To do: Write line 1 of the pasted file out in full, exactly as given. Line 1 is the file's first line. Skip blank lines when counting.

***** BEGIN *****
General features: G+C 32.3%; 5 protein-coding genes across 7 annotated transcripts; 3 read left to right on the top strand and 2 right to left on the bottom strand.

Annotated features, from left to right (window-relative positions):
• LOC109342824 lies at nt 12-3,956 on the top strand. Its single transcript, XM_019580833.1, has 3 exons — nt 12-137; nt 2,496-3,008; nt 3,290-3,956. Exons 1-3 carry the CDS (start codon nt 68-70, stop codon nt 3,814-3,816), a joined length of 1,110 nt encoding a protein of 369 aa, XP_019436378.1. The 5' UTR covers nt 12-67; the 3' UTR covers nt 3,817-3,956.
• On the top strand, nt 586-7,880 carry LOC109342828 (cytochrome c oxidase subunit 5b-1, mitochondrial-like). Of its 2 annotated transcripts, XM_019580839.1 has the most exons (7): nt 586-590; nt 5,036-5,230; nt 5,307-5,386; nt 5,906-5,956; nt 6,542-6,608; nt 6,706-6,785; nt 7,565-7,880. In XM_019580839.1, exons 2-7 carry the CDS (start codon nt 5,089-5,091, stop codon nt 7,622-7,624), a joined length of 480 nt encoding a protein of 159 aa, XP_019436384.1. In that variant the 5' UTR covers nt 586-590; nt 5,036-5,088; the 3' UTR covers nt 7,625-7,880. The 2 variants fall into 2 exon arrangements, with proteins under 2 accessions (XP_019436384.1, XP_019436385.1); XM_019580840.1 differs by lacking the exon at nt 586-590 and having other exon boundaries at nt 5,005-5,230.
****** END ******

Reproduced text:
General features: G+C 32.3%; 5 protein-coding genes across 7 annotated transcripts; 3 read left to right on the top strand and 2 right to left on the bottom strand.